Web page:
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Suddenly, it bodes well for American skier Bode

SOCHI, Russia — Bode Miller hasn't won a World Cup race since December 2011, the Beaver Creek downhill in Colorado.

He is 36 years old and coming off micro-fracture knee surgery that forced him to miss all of last season.

He was born in the 1970s, is married and the father of two.

Yet, there is overwhelming evidence to suggest old man racer is the man to beat in today's men's Olympic downhill.

"It's his race to lose," teammate Marco Sullivan said Saturday.

Miller has been so dominant in advance of the marquee Alpine event, winning two of the three training runs, he may have already spooked the competition.

Norway's Kjetil Jansrud walked away after Miller's final training run saying, "There's not much to say besides it was epic."

Miller's confidence has ski-rocketed since he left Kitzbuehel, Austria, two weeks ago thinking he should have won the famed Hahnenkamm downhill (a costly mistake put him in third).

Miller is not even feigning humility in Russia.

"The idea is to be unbeatable," Miller said after Saturday's final test run. "You know, race day is always different. It's going to be hard to stay calm ... but yeah, I'm going to be ready. I want to win."

This is a distant cry from ethereal Bode at the 2006 Turin Olympics, when he excoriated those who put too much emphasis on winning. Searching for the perfect run, like surfers seek the perfect ride, Miller bombed out in five races and left without a medal.

Four years later in Vancouver, Miller exorcised what haunted him in the Italian Alps and won gold, silver and bronze.

Miller's motivation in Sochi is clearly his legacy. He knows this is his last Olympics and that his biological ski clock is ticking.

The course at Rosa Khutor was designed by 1972 Olympic downhill champion Bernhard Russi, but it might as well have been created by Bode Miller.

The track is similar to Beaver Creek and seems to fit Miller like a ski glove.

It is fast, daring and daunting.

Miller ripped down Rosa on Saturday with a time of 2 minutes, 6.09 seconds, more than a half second better than the field, and he was basically on cruise control.

Miller had already settled on his line for today and was just tinkering with his final game plan. That meant cleaning up his fourth interval approaching Bear's brow, in which he finished 40th on Friday. He fixed the problem, finishing 10th in the section, and then stood up to purposely "dump" speed as he breezed home.

The chorus building for Miller is brazen in the respect victory would make him the oldest winner of an Alpine event, men or women, in Olympic history. Norway's Kjetil Andre Aamodt was 34 in 2006 when he won the Olympic super-G in Turin.

One more Olympic medal would also give Miller six and move him alone in second behind Aamodt's eight.

The only thing working against Miller is history. The Olympic downhill is noted for favorites not prevailing.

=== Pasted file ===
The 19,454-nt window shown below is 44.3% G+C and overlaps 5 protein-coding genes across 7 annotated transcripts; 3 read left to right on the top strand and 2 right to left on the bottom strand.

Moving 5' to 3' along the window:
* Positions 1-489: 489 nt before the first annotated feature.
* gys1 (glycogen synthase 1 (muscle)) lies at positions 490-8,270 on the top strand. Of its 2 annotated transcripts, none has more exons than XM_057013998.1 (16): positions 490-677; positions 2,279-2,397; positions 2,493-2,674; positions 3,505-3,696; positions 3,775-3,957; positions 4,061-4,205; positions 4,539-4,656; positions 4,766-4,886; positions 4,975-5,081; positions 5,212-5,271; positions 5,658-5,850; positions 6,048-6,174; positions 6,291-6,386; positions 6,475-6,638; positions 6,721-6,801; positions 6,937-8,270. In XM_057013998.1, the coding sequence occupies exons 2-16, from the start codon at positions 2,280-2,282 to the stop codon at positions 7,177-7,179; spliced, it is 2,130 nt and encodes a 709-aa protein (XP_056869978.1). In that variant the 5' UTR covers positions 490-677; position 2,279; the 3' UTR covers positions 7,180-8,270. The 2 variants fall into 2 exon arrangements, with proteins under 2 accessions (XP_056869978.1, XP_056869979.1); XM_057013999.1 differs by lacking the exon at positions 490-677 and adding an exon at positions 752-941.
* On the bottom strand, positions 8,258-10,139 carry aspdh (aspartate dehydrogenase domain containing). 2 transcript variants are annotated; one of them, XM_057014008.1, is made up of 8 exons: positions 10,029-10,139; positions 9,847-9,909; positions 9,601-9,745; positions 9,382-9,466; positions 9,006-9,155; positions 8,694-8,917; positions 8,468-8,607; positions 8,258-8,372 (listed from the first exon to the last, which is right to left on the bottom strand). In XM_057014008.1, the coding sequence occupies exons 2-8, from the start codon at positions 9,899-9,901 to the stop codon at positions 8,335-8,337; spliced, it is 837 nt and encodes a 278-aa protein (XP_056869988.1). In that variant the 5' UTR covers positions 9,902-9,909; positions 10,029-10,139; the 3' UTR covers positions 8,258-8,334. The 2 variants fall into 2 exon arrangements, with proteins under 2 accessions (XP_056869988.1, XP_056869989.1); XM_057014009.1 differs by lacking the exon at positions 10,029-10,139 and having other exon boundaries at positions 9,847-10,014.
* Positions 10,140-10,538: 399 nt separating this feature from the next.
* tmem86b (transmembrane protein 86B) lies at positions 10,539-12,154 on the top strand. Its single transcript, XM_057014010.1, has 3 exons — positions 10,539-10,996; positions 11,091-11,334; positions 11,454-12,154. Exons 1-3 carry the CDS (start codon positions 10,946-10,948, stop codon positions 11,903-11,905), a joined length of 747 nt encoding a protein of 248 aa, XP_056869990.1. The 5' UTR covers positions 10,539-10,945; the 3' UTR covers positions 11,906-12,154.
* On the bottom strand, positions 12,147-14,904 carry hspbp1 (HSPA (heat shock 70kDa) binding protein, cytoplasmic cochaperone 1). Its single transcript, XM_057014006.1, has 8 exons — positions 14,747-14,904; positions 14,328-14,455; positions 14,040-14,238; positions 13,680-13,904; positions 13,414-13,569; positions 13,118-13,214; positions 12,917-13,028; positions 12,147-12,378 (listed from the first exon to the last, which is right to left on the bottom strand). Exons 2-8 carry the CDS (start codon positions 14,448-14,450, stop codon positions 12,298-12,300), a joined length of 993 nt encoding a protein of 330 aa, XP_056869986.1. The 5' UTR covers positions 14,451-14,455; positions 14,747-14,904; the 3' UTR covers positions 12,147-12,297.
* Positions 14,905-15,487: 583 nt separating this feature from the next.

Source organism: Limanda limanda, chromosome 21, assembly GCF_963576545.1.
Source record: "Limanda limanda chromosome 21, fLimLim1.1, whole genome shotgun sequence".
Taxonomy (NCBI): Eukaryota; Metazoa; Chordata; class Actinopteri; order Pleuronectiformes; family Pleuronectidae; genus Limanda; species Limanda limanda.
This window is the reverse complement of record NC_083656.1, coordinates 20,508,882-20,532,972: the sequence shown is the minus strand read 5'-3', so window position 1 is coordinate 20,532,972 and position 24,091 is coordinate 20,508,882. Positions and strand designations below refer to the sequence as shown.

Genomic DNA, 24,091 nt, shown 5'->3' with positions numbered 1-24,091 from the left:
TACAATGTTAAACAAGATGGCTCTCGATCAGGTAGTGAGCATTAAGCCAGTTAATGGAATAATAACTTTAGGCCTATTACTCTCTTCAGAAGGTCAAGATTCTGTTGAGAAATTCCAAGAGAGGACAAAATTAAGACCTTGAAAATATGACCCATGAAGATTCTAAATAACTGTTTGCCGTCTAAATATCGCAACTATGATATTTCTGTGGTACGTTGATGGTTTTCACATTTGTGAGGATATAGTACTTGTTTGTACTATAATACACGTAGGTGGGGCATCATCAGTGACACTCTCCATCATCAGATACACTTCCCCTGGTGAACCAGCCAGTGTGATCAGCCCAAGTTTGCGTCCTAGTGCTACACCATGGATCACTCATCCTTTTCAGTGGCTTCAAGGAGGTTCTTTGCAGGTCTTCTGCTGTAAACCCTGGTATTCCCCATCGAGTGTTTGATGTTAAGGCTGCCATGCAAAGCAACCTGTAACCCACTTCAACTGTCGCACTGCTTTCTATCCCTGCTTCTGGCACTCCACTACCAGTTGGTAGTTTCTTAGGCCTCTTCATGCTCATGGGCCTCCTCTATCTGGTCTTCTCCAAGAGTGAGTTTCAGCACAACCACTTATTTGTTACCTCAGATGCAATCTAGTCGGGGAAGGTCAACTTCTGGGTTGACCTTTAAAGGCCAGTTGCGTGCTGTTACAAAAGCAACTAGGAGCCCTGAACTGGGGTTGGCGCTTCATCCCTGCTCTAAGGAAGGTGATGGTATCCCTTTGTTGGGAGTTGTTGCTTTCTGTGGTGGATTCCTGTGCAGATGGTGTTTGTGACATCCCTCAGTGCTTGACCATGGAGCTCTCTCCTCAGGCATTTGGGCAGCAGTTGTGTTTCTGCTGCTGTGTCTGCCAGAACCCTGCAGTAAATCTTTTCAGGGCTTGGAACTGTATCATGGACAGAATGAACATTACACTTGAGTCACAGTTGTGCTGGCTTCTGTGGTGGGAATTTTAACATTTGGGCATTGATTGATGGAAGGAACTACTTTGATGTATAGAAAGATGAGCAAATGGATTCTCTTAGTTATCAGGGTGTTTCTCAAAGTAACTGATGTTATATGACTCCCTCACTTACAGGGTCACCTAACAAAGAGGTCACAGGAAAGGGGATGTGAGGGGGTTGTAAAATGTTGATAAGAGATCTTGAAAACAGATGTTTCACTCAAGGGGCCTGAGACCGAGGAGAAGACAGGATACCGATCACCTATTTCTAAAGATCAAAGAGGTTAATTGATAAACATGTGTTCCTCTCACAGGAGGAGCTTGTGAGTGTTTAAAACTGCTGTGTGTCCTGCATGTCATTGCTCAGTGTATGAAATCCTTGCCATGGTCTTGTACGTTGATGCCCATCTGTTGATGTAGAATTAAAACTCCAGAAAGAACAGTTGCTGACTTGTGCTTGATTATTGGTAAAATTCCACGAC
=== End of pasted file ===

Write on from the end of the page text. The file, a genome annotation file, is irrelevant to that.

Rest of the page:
At Nagano in 1998, Austria's Hermann Maier was a sure bet to win the downhill. His spectacular crash, though, the one where he said he looked up and saw "Lufthansa," allowed France's Jean-Luc Cretier to win his first race ... ever.

The fluky, circumstantial, weather-related, one-hit wonderfulness of the Olympics allowed American Bill Johnson to win Sarajevo (1984) and Tommy Moe to win in Lillehammer (1994).

In 2006, out of nowhere, from the impossible 30th start position, France's Antoine Deneriaz won the gold.

Longshots like Sullivan, the American veteran in his fourth Olympics, are trying to be Deneriaz.

"No one knows that name," Sullivan said, "but he's got Olympic gold."

Miller also has to fend off legitimate, hard-core contenders like Norway's Aksel Lund Svindal, who won downhill silver ahead of Miller's bronze in 2010.

Svindal on Saturday also dubbed Miller the favorite but, like most Norwegians, he might just be nice.

Switzerland's Carlo Janka will also be in the mix but said the distance between him and Miller is "a whole world."

You know the Austrians will be up all night trying to find a way to foil Miller's destiny.

The Austrians have won a record 105 Olympic Alpine medals and 19 gold, but have not produced the downhill champion since Fritz Strobl in 2002.

The Austrian men were embarrassed four years ago when they failed to medal in Vancouver.

"For us it's forgotten," Hans Pum, sports director for the Austrian Ski Federation, recently told Reuters. "For some press people, not."

The Austrians are without Hannes Reichelt, one of their big guns, who had back surgery after winning Kitzbuehel.

The country will still send four tough challengers to the start gate led by Matthias Mayer, who won Friday's training run.

The stage seems set, though, for something biting and epic.

"This course has teeth everywhere," Miller said.